Here’s what you need to know about this dangerous storm.
1. Harvey’s Stall Has Begun
Harvey made landfall Friday night, but its forward progress has now come to a crashing halt.
The National Hurricane Center expects Harvey to meander near the Texas coast through much of this week while weakening with time.
Harvey’s long-awaited stall is due to weak steering currents in the upper atmosphere. For the next several days, Harvey will be caught in between a large area of high pressure in the western states and another area of high pressure extending from the western Atlantic into the Gulf of Mexico.
A southward dip in the jet stream across the eastern states is expected to miss out on ushering Harvey away, allowing the tropical cyclone to stall for days.
The area in the red shows the potential path of the center of Harvey. Note impacts with all tropical cyclones extend some distance from the center.
2. Harvey’s Stall = Huge Flood Threat
The biggest concern with Harvey going forward is the torrential rainfall that will soak parts of the middle and upper Texas coast. Rainfall accumulations through next week could be around 40 inches in parts of Texas, triggering devastating, long-lasting flooding.
Some coastal Texas cities could receive a vast majority of their annual rainfall in less than a week from Harvey.
Additionally, coastal flooding could last several days and multiple tide cycles along the Texas and southwestern Louisiana coasts.
The strongest winds will gradually wind down, but they will remain gusty for many days. Those winds in combination with saturated soil could down additional trees.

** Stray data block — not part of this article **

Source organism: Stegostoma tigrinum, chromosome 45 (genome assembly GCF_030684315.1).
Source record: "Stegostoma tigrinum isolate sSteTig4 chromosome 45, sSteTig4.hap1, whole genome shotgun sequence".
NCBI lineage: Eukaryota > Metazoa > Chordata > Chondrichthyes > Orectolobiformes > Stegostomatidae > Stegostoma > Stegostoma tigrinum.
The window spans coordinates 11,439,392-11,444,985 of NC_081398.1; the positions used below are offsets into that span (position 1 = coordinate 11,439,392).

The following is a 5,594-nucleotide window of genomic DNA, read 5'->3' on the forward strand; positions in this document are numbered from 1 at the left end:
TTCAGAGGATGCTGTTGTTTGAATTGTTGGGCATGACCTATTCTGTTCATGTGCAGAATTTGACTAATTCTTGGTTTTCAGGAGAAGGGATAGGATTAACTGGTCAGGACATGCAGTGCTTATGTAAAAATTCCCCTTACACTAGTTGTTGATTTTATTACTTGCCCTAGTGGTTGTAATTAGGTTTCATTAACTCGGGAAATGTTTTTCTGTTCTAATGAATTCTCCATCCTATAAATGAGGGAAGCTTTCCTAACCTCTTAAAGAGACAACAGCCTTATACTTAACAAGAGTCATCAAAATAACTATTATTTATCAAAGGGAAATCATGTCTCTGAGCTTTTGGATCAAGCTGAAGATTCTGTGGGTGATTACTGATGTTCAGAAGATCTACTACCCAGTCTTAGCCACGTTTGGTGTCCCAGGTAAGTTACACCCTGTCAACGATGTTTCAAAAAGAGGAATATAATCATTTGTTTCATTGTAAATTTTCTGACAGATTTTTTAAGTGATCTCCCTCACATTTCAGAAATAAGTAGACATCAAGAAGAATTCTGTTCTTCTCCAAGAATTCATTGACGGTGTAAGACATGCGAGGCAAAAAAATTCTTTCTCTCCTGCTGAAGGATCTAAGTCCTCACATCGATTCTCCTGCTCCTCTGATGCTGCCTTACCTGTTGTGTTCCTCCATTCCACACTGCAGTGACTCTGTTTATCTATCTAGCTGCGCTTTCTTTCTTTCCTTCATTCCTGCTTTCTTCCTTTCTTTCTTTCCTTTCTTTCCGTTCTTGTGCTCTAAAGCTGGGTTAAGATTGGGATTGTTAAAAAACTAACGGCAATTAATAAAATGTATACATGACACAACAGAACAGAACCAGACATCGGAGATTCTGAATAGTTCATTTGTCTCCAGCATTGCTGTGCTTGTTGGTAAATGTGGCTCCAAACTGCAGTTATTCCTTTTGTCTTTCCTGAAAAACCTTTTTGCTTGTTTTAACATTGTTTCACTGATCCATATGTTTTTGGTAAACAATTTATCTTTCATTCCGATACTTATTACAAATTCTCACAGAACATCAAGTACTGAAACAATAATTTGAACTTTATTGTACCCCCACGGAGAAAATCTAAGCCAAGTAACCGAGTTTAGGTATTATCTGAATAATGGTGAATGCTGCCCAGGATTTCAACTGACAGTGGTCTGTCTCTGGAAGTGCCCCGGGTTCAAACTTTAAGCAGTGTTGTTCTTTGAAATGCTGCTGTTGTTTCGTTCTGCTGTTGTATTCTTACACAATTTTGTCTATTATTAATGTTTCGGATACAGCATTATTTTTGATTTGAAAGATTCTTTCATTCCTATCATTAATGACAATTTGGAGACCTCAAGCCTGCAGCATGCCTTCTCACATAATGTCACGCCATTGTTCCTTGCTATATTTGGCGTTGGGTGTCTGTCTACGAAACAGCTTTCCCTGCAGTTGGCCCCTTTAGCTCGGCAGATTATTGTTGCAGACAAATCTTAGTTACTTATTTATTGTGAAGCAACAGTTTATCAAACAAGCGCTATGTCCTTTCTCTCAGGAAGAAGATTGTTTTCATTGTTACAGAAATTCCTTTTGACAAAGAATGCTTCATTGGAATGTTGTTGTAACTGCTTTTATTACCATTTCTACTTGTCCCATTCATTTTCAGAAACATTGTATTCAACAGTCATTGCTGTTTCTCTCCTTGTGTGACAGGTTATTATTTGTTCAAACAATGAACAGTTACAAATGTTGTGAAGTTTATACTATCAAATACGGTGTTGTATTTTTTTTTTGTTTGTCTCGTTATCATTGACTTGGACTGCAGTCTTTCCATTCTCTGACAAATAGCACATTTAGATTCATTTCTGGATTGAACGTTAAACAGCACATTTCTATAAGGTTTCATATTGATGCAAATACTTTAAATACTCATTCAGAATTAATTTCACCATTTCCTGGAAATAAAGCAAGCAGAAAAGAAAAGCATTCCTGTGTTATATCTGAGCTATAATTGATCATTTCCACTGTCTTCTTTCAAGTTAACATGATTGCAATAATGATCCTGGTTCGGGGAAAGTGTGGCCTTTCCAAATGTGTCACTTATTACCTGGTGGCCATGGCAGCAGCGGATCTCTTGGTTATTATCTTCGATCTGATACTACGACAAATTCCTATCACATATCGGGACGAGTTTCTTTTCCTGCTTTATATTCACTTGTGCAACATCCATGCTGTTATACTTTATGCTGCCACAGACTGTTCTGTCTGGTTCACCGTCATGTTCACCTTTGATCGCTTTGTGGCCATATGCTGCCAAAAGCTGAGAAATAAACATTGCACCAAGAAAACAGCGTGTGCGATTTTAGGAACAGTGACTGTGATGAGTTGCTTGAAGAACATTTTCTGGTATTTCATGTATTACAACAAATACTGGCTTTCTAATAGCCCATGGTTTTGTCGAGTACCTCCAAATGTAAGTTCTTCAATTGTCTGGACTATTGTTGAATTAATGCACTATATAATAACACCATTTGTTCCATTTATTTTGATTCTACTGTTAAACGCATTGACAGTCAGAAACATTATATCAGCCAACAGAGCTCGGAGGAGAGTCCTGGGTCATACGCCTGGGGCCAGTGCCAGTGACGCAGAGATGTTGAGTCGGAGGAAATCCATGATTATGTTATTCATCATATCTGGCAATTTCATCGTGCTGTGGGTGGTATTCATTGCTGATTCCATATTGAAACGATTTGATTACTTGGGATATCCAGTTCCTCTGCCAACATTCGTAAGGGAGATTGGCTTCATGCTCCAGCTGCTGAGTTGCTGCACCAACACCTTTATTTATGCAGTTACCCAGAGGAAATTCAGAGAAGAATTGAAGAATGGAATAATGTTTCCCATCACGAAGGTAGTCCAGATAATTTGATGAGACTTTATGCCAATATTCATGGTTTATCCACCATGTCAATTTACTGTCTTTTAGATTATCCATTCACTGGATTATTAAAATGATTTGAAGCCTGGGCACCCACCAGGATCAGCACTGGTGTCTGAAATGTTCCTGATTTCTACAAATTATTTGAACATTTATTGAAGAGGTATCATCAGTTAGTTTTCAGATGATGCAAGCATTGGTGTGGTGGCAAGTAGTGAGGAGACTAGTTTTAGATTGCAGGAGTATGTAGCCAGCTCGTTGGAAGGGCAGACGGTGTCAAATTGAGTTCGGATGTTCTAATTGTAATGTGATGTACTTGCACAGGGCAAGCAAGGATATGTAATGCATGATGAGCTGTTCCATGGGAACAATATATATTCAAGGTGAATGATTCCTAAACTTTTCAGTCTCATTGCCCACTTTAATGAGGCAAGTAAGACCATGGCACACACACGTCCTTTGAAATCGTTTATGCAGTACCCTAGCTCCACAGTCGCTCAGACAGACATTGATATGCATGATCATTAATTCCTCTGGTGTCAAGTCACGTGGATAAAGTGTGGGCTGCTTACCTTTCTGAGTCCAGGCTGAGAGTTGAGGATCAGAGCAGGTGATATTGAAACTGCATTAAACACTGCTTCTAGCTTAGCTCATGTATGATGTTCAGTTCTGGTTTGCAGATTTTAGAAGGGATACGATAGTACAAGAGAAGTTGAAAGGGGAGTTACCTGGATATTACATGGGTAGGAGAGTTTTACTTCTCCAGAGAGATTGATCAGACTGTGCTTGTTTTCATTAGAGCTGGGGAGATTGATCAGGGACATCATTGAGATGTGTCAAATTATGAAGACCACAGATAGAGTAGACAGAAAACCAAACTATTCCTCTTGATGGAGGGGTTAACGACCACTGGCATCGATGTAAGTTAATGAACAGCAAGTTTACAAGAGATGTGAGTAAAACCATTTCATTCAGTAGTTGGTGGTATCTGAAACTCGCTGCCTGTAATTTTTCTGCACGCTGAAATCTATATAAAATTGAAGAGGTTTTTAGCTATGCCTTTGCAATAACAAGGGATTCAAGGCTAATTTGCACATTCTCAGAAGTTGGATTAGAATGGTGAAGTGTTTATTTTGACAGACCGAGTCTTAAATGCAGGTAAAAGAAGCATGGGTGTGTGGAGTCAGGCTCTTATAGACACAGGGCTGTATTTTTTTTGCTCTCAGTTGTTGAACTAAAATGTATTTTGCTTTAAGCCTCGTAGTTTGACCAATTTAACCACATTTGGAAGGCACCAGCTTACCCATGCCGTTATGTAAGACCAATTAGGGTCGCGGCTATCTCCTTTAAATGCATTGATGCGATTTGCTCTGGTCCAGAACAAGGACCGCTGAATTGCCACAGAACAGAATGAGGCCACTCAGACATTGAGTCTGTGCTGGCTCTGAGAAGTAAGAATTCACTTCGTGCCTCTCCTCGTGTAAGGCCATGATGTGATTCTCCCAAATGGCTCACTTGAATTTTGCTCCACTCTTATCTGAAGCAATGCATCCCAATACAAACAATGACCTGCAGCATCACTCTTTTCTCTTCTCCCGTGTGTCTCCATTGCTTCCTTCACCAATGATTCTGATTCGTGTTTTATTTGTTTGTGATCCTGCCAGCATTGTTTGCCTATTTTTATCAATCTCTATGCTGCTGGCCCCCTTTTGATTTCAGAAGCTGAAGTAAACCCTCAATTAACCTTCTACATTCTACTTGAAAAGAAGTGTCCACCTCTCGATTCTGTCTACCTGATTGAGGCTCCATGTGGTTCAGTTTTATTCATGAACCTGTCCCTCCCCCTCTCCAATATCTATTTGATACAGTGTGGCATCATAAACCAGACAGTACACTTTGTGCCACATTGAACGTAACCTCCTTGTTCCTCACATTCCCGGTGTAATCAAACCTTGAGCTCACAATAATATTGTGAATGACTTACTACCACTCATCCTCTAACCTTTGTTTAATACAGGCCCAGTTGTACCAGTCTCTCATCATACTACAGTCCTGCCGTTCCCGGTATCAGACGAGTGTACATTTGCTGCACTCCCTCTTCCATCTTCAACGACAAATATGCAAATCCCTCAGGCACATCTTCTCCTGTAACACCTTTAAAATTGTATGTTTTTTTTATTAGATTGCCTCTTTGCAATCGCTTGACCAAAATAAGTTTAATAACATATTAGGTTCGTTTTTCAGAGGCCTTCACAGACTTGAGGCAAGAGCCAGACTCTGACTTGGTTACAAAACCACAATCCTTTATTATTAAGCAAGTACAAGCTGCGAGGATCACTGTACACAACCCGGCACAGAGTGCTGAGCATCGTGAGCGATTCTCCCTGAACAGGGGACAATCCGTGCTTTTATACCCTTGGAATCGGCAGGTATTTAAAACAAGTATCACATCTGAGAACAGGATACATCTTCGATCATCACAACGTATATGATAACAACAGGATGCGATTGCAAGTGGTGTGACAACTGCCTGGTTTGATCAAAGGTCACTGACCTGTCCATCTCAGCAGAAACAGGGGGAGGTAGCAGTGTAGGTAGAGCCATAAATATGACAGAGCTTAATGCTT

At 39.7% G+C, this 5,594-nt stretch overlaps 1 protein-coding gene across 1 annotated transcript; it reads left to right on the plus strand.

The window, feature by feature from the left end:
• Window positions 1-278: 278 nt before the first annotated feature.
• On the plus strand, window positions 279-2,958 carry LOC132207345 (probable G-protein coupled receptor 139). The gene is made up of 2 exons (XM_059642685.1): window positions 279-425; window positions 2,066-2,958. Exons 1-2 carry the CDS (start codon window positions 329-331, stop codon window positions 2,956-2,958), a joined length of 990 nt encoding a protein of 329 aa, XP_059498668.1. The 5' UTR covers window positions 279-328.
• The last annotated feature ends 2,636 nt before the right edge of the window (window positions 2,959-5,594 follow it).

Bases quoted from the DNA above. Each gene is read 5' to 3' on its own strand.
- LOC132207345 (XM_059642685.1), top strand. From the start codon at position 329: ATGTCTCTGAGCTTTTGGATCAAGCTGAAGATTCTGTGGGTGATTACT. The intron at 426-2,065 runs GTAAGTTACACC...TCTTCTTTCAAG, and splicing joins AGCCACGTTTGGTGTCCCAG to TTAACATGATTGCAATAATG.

One other concern is the risk for tornadoes the next several days, from the middle and upper Texas coast to southwest Louisiana.
3. Harvey is Strongest Hurricane to Strike Texas in Decades
Harvey is the first Category 4 hurricane to make landfall in Texas since Hurricane Carla in 1961. Carla roared ashore on the northeast part of Matagorda Island which is just up the coast from where Harvey made landfall.
The last hurricane of any intensity to make landfall in the Lone Star State was Hurricane Ike in 2008, which came onshore near Galveston as a Category 2 hurricane.
Ike brought extensive damage from strong winds, storm surge and heavy rainfall to Hispaniola, the Turks and Caicos Islands, southern Bahamas, Cuba and the U.S. Gulf Coast. Hurricane Ike also was responsible for 21 deaths in Texas, Louisiana and Arkansas.
4. First U.S. Category 3+ U.S. Landfall Since 2005
Harvey is the first Category 3 or stronger U.S. hurricane landfall since Wilma in southwestern Florida during October 2005.
In addition, Harvey is just the fourth hurricane to make landfall in the U.S. as a Category 4 or stronger since 1970, according to Dr. Phil Klotzbach, a tropical scientist at Colorado State University.